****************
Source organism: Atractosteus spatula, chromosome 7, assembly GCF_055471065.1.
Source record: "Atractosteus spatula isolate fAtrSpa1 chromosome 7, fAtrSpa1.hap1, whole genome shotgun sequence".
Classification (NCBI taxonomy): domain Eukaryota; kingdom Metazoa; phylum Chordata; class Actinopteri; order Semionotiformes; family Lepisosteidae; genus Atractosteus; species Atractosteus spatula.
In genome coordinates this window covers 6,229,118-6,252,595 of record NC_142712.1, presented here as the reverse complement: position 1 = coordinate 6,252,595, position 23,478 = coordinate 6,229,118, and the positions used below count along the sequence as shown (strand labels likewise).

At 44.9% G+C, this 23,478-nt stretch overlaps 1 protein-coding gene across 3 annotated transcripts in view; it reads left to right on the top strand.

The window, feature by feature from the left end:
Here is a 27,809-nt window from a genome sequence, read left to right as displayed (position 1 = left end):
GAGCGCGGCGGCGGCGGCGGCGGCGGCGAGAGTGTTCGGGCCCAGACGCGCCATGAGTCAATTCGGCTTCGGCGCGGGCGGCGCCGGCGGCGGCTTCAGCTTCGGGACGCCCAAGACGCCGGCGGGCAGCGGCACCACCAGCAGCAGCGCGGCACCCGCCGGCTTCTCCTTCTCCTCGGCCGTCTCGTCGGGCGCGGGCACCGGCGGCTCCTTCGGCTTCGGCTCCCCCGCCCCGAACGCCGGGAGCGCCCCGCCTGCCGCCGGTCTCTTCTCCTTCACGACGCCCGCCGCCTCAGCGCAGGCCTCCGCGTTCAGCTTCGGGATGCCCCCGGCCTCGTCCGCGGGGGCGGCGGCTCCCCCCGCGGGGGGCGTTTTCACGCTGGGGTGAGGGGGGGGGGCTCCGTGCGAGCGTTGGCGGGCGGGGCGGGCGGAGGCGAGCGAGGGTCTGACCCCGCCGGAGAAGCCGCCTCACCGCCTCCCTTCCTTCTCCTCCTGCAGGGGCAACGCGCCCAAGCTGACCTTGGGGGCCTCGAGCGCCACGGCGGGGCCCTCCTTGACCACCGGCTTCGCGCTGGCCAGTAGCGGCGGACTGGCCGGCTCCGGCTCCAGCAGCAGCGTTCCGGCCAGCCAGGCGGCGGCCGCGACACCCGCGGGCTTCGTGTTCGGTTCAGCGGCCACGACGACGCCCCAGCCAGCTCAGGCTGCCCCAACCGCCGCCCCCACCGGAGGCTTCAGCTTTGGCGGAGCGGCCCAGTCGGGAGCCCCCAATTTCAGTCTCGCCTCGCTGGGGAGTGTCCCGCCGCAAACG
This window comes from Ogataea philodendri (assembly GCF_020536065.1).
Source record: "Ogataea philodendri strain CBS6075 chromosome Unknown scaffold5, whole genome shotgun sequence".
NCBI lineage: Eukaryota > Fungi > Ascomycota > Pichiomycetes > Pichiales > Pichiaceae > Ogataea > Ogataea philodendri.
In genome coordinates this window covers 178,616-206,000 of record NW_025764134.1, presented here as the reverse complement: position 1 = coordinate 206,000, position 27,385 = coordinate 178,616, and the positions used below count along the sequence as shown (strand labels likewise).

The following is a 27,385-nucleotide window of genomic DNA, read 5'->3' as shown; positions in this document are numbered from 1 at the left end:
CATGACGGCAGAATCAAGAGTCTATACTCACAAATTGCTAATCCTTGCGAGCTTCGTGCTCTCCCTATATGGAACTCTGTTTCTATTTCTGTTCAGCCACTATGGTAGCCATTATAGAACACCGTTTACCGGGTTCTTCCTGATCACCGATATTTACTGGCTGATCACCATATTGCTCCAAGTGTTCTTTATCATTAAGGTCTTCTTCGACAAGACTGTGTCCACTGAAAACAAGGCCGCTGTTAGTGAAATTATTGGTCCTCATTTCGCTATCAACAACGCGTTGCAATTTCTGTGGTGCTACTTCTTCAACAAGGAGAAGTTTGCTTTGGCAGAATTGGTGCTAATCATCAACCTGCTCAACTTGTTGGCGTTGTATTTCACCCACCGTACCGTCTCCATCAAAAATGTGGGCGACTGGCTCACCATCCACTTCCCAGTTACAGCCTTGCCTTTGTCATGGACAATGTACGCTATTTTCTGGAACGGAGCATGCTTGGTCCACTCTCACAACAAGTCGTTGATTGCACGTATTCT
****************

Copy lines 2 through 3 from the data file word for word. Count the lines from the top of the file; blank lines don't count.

Source record: "Atractosteus spatula isolate fAtrSpa1 chromosome 7, fAtrSpa1.hap1, whole genome shotgun sequence".
Classification (NCBI taxonomy): domain Eukaryota; kingdom Metazoa; phylum Chordata; class Actinopteri; order Semionotiformes; family Lepisosteidae; genus Atractosteus; species Atractosteus spatula.